Historian Natalia Molina is the author of 'A Place in the Nayarit'. Photo courtesy of the author
Historian Natalia Molina is the author of 'A Place in the Nayarit.' Photo courtesy of the author

More than just waiting tables

In 'A Place in the Nayarit,' Natalia Molina narrates how the restaurant founded by her grandmother became an urban anchor for Mexican immigrants in Los Angeles.


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As a child, Natalia Molina spent her evenings at the Nayarit, a Mexican restaurant that her grandmother, doña Natalia Barraza, opened in 1951 in the Echo Park neighborhood of Los Angeles.

Soon, the Nayarit became a landmark establishment for Latino immigrants in the area, a gathering place where workers and customers of Mexican origin connected with their longed-for homeland. 

After a long period of research, Molina recovered in a book (A Place in the Nayarit, University of California Press, 2022) the history of the restaurant and addresses the many facets of the immigrant experience.

“The line that links my work as historian is thinking about how race is formed in the U.S., and how people push back on the categories put upon them, the structures in which they're meant to operate,” Molina said in an interview with AL DÍA.  

University of California Press
University of California Press, 2022

Distinguished Professor of American Studies and Ethnicity at the University of Southern California and a 2020 MacArthur “Genius” Fellow, Molina decided to write about her grandmother’s restaurant because she was one of those people who pushed back on the system. 

I wanted to write about how restaurants like the one my grandmother started are places where people can come together and form a community

“My grandmother immigrated to the U.S. on the heels of the Mexican Revolution. When she arrived in LA, she said: ‘Well, I have about five job options, and they all involve working for someone, either cleaning their house, taking care of their children, sewing their clothing, picking their food, or cooking and serving their food. I think I want more. I’m going to push back’. So, she started cooking food to begin her own business and form a space in which people could experience joy and connection, eating food that tasted like home, speaking in Spanish, and singing along with live music,” Molina recalled.

A unique place

The Nayarit was in Echo Park, the same neighborhood where the author grew up.

“I think I always knew that Echo Park was a unique place. The neighborhood wasn’t dominated by a single ethnic group: it was cross-racial, cross-cultural, and people really felt bonds across the color line, gender, sexuality, class. But there are no written, book-length histories of Echo Park, and I wanted to change that,” Molina said.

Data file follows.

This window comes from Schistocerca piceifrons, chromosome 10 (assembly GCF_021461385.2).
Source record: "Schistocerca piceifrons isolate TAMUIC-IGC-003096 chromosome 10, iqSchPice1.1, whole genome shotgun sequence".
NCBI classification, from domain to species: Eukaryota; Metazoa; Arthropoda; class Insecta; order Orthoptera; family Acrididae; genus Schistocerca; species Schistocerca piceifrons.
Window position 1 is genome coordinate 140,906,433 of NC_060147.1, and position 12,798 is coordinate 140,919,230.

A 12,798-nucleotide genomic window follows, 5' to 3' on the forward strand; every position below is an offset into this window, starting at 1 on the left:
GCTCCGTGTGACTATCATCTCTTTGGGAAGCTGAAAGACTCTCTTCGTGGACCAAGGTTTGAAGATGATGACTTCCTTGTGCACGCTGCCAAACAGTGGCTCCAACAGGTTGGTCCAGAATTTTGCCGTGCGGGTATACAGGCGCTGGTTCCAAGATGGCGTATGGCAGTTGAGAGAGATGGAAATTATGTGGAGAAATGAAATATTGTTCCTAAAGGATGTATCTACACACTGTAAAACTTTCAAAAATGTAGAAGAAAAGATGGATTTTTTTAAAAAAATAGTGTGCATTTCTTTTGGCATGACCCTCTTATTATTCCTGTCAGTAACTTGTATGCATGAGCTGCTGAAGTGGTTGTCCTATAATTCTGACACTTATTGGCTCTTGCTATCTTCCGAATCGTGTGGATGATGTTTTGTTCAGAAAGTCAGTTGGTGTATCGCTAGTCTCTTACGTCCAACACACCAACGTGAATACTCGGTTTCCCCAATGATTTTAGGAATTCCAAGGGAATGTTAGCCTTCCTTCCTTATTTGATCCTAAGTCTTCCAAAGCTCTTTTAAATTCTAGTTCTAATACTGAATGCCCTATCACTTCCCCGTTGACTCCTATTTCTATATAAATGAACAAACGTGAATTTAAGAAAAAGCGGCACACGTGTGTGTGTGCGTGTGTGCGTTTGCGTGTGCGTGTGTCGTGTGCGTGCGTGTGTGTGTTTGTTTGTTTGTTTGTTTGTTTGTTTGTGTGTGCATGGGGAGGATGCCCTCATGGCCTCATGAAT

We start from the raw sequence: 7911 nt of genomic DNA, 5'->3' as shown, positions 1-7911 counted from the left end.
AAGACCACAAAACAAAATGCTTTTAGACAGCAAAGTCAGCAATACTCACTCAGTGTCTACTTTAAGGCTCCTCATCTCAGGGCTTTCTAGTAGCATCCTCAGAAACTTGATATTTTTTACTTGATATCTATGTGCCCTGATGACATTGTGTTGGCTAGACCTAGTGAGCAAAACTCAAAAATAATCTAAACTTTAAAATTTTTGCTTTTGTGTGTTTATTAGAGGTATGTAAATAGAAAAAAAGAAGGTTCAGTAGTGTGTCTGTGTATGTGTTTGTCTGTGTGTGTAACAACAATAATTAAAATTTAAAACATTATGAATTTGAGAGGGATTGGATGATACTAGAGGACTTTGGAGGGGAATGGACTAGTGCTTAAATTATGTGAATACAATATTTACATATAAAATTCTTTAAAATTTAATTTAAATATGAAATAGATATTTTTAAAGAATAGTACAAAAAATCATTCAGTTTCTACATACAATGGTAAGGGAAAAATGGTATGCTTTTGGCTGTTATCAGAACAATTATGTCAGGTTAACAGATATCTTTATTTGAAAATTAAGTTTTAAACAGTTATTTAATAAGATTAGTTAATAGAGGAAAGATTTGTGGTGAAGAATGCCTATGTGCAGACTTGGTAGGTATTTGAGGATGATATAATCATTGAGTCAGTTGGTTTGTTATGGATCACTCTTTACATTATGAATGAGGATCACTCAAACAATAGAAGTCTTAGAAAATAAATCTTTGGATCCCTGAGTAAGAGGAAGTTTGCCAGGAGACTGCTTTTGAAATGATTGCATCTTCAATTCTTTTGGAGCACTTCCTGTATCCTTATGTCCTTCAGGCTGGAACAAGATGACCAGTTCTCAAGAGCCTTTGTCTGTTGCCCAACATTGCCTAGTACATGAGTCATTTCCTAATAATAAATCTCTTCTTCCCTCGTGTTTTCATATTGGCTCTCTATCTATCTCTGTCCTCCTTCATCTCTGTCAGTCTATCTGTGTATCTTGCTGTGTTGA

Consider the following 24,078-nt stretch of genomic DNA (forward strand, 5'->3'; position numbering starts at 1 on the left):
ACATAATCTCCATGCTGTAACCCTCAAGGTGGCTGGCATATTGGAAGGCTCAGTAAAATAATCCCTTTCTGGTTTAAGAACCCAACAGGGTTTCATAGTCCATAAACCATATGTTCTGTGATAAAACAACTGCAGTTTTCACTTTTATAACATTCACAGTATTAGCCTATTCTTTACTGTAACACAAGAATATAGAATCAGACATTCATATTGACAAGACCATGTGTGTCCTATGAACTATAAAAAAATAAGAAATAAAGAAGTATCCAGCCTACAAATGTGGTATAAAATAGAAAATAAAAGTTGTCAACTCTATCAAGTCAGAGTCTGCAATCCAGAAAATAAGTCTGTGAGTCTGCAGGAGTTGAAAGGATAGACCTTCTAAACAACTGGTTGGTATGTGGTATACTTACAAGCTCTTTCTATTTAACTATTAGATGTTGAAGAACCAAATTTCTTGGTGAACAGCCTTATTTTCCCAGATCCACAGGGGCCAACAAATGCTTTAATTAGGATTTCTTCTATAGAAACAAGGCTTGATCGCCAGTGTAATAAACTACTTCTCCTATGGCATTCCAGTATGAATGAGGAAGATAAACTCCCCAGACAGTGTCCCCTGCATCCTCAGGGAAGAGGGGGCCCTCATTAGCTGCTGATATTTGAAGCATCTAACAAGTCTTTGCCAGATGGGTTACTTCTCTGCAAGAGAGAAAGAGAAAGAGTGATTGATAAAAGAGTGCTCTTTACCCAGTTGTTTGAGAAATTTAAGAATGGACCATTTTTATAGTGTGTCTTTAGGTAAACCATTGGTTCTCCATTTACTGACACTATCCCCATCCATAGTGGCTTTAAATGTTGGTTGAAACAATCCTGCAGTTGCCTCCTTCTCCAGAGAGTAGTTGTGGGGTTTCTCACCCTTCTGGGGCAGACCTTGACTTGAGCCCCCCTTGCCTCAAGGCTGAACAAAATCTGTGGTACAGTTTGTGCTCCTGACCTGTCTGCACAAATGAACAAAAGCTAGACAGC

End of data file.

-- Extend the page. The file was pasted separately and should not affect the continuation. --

“I started writing about how restaurants are places where people can come together and form a community,” she added.

One of the anecdotes she likes to recall is the one of the night when her family was celebrating the anniversary of his uncle’s death.

“As I looked around, I saw that those who showed up for my uncle weren’t necessarily my blood relatives, but the fictive kin that had come out of the restaurant. These were bonds shaped not just because we’re from the same state of Mexico, but we were from Echo Park, we were from the restaurant. That sense of place-based kinship has been essential to how I understand family and community,” Molina recalled.

My grandmother never learned to read and write in English or Spanish, but she knew how to defend herself

Molina’s grandmother died before she was born, but the author is convinced she would have loved the of telling her story in a book.

 “My grandmother immigrated to the U.S. without speaking English. She never learned to read and write in English or Spanish, but she knew how to defend herself,” she added.

Besides, she said that “as well as many people in my family, she wouldn’t understand my work as a professor and an author. But she would tell me what I say to my students: ‘Tell your story’. And now that I’ve told hers, she’d probably also say: Tell my story louder!” 

Molina discovered that her grandmother used the restaurant as a means to immigrate friends and family from her hometown legally. After they came to work at the restaurant, they could leave it to go work somewhere else. She also wanted them to enjoy Los Angeles.

Poncho, one of the waiters interviewed for the book, said that one night she went out with two brothers newly immigrated from Zacatecas, Mexico, to celebrate the birthday of one of them. They got all glammed up and went to the West Side, to Casa Escobar, they danced and they dined.

The writer observed that: “Those were the kind of things that my grandmother encouraged, not only emigrating to LA to earn money, but also to have fun and to see LA as a place they deserved to be in, that they didn’t have to stay in a segregated neighborhood.”

“When we think about places that are significant to us, we often think about places where we are seen, where we feel that we can be our full selves, and where we connect with people.” In this sense, “restaurants are central to that community building: public spaces where the goal is to come together,” Molina concluded, convinced that restaurants like the Nayarit are needed now more than ever. 


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